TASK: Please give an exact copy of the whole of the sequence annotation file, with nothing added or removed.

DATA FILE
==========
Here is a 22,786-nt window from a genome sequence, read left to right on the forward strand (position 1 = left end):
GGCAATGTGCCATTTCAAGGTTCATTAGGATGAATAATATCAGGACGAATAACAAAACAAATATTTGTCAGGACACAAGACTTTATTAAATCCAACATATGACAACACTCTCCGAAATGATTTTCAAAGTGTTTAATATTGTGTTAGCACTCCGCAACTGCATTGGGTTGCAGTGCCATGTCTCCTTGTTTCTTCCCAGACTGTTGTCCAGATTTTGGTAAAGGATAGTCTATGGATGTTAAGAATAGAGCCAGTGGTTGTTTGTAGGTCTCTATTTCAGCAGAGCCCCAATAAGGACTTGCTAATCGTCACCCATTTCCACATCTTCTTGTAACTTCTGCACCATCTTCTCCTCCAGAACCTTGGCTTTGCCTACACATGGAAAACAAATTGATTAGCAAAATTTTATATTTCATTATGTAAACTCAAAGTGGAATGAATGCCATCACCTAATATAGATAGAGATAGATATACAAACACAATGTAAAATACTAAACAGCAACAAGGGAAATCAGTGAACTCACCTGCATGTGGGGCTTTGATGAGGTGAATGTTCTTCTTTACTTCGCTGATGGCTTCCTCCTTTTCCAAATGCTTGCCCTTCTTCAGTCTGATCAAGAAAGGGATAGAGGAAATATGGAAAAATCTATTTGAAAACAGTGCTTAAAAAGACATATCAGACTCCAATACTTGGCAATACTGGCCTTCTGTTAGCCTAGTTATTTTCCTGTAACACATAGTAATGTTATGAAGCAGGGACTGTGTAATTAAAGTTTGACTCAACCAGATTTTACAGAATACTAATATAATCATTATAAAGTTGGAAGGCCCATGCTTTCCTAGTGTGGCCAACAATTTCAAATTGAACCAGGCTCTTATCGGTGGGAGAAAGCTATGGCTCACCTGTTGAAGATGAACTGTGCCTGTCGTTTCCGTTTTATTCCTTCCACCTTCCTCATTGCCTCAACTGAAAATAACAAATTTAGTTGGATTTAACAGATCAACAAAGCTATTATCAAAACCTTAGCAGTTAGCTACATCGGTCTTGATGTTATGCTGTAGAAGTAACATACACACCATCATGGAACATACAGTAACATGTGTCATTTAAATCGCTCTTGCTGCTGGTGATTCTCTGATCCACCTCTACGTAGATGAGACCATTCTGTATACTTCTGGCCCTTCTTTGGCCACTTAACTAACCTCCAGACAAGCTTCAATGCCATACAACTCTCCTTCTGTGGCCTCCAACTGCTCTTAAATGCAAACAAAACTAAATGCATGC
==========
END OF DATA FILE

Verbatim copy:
Here is a 22,786-nt window from a genome sequence, read left to right on the forward strand (position 1 = left end):
GGCAATGTGCCATTTCAAGGTTCATTAGGATGAATAATATCAGGACGAATAACAAAACAAATATTTGTCAGGACACAAGACTTTATTAAATCCAACATATGACAACACTCTCCGAAATGATTTTCAAAGTGTTTAATATTGTGTTAGCACTCCGCAACTGCATTGGGTTGCAGTGCCATGTCTCCTTGTTTCTTCCCAGACTGTTGTCCAGATTTTGGTAAAGGATAGTCTATGGATGTTAAGAATAGAGCCAGTGGTTGTTTGTAGGTCTCTATTTCAGCAGAGCCCCAATAAGGACTTGCTAATCGTCACCCATTTCCACATCTTCTTGTAACTTCTGCACCATCTTCTCCTCCAGAACCTTGGCTTTGCCTACACATGGAAAACAAATTGATTAGCAAAATTTTATATTTCATTATGTAAACTCAAAGTGGAATGAATGCCATCACCTAATATAGATAGAGATAGATATACAAACACAATGTAAAATACTAAACAGCAACAAGGGAAATCAGTGAACTCACCTGCATGTGGGGCTTTGATGAGGTGAATGTTCTTCTTTACTTCGCTGATGGCTTCCTCCTTTTCCAAATGCTTGCCCTTCTTCAGTCTGATCAAGAAAGGGATAGAGGAAATATGGAAAAATCTATTTGAAAACAGTGCTTAAAAAGACATATCAGACTCCAATACTTGGCAATACTGGCCTTCTGTTAGCCTAGTTATTTTCCTGTAACACATAGTAATGTTATGAAGCAGGGACTGTGTAATTAAAGTTTGACTCAACCAGATTTTACAGAATACTAATATAATCATTATAAAGTTGGAAGGCCCATGCTTTCCTAGTGTGGCCAACAATTTCAAATTGAACCAGGCTCTTATCGGTGGGAGAAAGCTATGGCTCACCTGTTGAAGATGAACTGTGCCTGTCGTTTCCGTTTTATTCCTTCCACCTTCCTCATTGCCTCAACTGAAAATAACAAATTTAGTTGGATTTAACAGATCAACAAAGCTATTATCAAAACCTTAGCAGTTAGCTACATCGGTCTTGATGTTATGCTGTAGAAGTAACATACACACCATCATGGAACATACAGTAACATGTGTCATTTAAATCGCTCTTGCTGCTGGTGATTCTCTGATCCACCTCTACGTAGATGAGACCATTCTGTATACTTCTGGCCCTTCTTTGGCCACTTAACTAACCTCCAGACAAGCTTCAATGCCATACAACTCTCCTTCTGTGGCCTCCAACTGCTCTTAAATGCAAACAAAACTAAATGCATGC